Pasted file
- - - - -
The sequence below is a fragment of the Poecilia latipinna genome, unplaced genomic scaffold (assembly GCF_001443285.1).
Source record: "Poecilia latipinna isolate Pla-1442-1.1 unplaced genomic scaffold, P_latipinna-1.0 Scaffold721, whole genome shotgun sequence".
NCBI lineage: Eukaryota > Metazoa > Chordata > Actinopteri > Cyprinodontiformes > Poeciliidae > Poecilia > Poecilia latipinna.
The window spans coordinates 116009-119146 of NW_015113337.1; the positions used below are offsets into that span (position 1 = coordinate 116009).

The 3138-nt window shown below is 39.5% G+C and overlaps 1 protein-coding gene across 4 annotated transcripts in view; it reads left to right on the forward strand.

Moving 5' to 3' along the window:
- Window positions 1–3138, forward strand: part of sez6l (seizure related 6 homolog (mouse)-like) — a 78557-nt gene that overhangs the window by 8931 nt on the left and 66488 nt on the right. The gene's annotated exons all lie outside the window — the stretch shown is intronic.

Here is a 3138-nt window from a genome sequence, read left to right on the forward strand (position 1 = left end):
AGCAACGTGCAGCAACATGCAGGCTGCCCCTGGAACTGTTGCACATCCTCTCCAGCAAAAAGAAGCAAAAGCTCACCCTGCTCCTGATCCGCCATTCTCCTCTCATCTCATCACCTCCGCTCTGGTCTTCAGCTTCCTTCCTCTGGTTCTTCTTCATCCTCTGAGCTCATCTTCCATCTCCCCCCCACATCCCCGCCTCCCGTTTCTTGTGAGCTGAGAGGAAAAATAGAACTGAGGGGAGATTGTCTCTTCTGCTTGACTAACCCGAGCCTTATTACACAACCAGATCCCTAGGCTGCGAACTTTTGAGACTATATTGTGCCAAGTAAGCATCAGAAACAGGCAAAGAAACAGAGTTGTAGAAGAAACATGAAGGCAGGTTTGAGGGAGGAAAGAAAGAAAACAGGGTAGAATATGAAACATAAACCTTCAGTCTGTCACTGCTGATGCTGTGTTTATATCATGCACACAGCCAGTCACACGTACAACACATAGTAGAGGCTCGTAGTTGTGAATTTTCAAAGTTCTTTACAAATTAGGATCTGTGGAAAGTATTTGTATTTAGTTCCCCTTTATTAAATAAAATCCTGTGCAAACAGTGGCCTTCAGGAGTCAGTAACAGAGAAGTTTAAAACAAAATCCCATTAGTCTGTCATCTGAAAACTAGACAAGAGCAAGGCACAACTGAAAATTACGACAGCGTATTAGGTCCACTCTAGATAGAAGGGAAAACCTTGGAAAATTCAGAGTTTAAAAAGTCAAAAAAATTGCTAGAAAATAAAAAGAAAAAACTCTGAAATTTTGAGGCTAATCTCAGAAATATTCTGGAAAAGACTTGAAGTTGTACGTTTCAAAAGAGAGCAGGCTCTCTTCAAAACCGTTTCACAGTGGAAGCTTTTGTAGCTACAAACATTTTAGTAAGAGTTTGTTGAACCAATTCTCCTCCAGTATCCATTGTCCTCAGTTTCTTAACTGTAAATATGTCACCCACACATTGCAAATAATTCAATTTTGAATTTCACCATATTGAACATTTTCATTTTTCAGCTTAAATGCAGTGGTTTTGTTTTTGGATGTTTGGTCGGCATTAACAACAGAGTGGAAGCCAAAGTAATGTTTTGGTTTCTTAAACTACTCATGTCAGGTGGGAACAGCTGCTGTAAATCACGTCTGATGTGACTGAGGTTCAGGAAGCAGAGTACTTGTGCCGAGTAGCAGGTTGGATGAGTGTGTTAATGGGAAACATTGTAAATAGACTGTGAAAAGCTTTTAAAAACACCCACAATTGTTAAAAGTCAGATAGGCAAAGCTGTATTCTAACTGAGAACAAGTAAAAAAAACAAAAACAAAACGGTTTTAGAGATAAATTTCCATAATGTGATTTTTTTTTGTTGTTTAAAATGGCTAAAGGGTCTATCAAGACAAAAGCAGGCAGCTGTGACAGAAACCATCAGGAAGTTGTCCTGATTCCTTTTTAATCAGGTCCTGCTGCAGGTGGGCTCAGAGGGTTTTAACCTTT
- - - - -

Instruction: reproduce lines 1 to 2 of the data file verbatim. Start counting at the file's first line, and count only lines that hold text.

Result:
The sequence below is a fragment of the Poecilia latipinna genome, unplaced genomic scaffold (assembly GCF_001443285.1).
Source record: "Poecilia latipinna isolate Pla-1442-1.1 unplaced genomic scaffold, P_latipinna-1.0 Scaffold721, whole genome shotgun sequence".